of the PSHA with simultaneous use of different attenuation relations for different seismic sources.
The example region considered encompasses northeast Indian and part of western Burma, which are
seismically active regions of South East Asia. There are two tectonically distinct types of seismic
sources in this region, viz., shallow crustal earthquakes and the deep earthquakes within the Indian
plate subducting below the Burmese plate. Based on the knowledge of major tectonic features and the
association of past seismicity with them, ten seismic source zones have been delineated in the entire
region, of which two define the subduction zone and the remaining as shallow crustal seismicity. For
the subduction zones also, the shallow crustal events have been treated separately. The seismic hazard
has been computed using different attenuation relations for the subduction zones and the shallow
crustal sources. Some of the shallow crustal sources are taken as dipping fault plane sources, whereas
most of them are taken as area sources of diffused seismicity. The subduction sources are associated
mainly with the intra-slab earthquakes and are defined by dipping plane of the subducting Indian plate.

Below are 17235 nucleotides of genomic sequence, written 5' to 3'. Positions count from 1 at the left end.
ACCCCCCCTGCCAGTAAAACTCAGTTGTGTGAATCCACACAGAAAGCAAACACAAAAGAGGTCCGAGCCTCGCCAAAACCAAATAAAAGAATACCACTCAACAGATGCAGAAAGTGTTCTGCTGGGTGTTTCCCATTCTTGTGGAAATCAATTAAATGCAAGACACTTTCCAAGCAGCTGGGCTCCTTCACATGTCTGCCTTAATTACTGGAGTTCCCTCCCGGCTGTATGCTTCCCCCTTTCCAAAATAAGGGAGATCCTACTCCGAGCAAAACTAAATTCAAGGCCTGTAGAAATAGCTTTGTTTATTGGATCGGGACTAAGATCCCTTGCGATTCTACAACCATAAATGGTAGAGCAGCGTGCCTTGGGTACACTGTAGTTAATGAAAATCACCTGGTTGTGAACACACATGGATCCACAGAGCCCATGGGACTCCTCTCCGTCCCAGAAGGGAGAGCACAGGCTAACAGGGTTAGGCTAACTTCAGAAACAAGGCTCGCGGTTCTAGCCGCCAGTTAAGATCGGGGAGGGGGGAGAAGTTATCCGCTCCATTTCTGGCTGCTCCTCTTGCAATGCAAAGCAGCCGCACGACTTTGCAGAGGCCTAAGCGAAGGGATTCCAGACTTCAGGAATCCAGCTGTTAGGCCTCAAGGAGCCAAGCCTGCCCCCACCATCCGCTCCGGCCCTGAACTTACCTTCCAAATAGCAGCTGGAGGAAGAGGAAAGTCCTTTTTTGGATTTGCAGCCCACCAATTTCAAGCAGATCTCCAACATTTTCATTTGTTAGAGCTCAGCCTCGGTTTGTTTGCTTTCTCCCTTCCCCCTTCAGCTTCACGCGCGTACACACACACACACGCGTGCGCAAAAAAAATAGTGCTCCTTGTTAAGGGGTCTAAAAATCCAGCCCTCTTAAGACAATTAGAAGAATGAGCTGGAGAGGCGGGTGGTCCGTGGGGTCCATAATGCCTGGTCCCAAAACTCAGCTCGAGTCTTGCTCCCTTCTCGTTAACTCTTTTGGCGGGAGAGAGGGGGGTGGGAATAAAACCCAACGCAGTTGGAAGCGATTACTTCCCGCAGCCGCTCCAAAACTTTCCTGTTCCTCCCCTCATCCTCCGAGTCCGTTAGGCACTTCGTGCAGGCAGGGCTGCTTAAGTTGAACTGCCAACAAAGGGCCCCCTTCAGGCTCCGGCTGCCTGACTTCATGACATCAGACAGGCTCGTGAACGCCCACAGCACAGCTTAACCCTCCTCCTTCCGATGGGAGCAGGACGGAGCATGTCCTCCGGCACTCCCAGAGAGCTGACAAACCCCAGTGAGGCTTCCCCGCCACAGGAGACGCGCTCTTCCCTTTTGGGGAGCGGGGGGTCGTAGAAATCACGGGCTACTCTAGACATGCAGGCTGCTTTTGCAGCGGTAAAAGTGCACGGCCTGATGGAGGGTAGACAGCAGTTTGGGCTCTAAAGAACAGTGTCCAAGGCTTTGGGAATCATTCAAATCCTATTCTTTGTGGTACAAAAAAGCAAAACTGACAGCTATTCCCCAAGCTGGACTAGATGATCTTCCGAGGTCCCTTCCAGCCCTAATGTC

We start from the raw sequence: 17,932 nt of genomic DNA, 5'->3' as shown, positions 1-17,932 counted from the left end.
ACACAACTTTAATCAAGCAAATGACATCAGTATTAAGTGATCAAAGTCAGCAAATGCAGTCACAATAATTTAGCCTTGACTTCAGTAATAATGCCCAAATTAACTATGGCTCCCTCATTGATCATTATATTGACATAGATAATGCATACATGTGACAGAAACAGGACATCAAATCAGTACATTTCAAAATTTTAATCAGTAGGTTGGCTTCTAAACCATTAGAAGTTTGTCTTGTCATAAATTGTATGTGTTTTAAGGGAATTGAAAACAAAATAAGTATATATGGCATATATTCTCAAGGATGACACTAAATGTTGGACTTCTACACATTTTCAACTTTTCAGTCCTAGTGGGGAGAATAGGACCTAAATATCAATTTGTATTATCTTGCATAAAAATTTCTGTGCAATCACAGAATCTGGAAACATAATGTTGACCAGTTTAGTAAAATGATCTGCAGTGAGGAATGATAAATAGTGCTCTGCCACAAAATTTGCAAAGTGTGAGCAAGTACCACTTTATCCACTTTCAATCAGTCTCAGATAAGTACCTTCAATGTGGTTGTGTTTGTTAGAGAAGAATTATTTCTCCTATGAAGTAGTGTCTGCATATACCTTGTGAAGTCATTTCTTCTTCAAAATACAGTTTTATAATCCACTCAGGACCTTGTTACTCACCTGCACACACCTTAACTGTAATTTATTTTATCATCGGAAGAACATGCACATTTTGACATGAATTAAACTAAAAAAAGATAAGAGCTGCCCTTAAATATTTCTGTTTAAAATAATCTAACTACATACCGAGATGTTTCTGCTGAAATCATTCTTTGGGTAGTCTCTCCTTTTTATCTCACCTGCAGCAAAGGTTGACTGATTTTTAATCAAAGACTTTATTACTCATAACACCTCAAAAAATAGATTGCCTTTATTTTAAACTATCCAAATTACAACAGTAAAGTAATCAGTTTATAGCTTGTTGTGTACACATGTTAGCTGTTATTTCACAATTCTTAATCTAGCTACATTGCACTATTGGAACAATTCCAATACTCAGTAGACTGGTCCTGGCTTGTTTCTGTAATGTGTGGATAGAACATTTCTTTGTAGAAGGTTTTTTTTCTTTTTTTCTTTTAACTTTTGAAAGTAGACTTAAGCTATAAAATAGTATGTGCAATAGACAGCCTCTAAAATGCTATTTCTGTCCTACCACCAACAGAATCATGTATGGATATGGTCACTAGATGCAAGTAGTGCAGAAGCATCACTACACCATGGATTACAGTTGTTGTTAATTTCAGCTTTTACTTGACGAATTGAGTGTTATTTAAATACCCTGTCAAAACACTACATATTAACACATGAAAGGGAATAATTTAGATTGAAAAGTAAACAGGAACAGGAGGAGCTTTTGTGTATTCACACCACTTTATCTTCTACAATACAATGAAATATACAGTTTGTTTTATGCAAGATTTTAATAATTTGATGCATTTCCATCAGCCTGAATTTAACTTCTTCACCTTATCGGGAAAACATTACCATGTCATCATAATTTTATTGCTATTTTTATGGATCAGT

It has been shown that the seismic hazard may be substantially underestimated if all the seismic
sources were described by the attenuation relation for shallow crustal earthquakes. The paper thus
describes the methodology and highlights the importance of using different attenuation relations for
the seismic sources with different seismotectonic characteristics.
2. SEISMOTECTONICS AND SEISMIC SOURCES OF REGION
The major seismotectonic features example region of northeast India and western Burma are shown in
Fig. 1. The tectonic features are compiled from the GSI (2000) Atlas and the seismotectonic map due
to Thein (2009). This region is seismically one of the most active regions of the world, having
experienced several earthquakes of magnitude greater than 7.5.
28°
Putao
Dudhnoi Fault
27°
25°
ce
Eo
H
ne
24°
un
Jam
aF
au
lt
Latitude, N
26°
i ng
eZ
Myithyina
e
on
l
au
tF
he
l
Sy
t
Katha
Bhamo